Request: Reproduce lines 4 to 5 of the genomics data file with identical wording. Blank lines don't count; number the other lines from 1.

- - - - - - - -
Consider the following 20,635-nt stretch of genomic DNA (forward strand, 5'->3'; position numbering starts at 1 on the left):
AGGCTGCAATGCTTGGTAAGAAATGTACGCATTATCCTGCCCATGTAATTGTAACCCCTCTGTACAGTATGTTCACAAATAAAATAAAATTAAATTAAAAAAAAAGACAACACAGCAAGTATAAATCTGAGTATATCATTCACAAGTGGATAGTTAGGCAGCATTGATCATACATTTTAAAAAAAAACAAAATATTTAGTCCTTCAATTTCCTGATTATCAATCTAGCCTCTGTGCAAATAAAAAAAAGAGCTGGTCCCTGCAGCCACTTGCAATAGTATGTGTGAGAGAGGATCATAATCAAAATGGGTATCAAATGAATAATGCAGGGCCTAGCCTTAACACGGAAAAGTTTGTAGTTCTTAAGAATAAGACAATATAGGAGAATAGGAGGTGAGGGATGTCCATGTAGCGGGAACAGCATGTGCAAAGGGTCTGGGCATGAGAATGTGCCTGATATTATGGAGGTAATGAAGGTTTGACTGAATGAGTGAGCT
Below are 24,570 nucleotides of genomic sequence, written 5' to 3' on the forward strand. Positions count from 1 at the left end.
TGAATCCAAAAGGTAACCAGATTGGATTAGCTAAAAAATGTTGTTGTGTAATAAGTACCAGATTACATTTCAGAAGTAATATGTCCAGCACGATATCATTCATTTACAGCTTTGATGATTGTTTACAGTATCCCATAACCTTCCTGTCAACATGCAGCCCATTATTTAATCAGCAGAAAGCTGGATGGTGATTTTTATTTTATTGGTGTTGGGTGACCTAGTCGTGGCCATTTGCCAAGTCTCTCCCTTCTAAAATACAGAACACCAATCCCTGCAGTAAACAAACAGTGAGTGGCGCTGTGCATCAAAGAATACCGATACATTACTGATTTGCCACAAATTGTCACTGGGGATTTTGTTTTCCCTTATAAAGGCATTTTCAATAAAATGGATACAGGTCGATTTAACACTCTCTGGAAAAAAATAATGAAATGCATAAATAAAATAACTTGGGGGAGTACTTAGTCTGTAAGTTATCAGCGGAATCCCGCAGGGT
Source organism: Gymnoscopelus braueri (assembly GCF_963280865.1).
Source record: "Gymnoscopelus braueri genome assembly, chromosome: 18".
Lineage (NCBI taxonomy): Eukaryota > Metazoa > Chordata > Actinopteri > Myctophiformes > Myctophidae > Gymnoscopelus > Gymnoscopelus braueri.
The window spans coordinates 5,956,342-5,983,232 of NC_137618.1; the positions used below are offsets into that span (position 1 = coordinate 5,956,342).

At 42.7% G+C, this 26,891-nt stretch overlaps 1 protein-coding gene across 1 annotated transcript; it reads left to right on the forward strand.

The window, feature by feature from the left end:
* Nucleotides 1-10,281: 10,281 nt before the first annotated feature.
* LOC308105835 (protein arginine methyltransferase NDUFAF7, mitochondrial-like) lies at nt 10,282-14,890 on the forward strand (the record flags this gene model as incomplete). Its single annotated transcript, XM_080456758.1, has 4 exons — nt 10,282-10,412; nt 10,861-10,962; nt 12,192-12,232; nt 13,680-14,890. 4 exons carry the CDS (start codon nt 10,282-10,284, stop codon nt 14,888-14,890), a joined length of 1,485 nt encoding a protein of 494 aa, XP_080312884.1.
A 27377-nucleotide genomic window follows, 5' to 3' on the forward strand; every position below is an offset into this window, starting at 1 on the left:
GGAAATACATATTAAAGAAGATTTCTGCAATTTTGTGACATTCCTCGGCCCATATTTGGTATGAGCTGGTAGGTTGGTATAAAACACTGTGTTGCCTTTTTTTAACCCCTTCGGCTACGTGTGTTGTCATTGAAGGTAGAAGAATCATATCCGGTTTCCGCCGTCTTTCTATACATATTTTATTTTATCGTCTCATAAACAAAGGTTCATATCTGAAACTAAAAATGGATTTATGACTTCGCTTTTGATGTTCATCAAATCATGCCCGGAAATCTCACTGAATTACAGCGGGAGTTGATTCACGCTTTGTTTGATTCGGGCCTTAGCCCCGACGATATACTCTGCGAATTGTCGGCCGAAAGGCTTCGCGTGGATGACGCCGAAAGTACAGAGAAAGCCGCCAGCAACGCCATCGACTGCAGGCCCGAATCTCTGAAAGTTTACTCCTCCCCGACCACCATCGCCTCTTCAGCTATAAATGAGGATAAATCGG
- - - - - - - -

TGAATCCAAAAGGTAACCAGATTGGATTAGCTAAAAAATGTTGTTGTGTAATAAGTACCAGATTACATTTCAGAAGTAATATGTCCAGCACGATATCATTCATTTACAGCTTTGATGATTGTTTACAGTATCCCATAACCTTCCTGTCAACATGCAGCCCATTATTTAATCAGCAGAAAGCTGGATGGTGATTTTTATTTTATTGGTGTTGGGTGACCTAGTCGTGGCCATTTGCCAAGTCTCTCCCTTCTAAAATACAGAACACCAATCCCTGCAGTAAACAAACAGTGAGTGGCGCTGTGCATCAAAGAATACCGATACATTACTGATTTGCCACAAATTGTCACTGGGGATTTTGTTTTCCCTTATAAAGGCATTTTCAATAAAATGGATACAGGTCGATTTAACACTCTCTGGAAAAAAATAATGAAATGCATAAATAAAATAACTTGGGGGAGTACTTAGTCTGTAAGTTATCAGCGGAATCCCGCAGGGT
Source organism: Gymnoscopelus braueri (assembly GCF_963280865.1).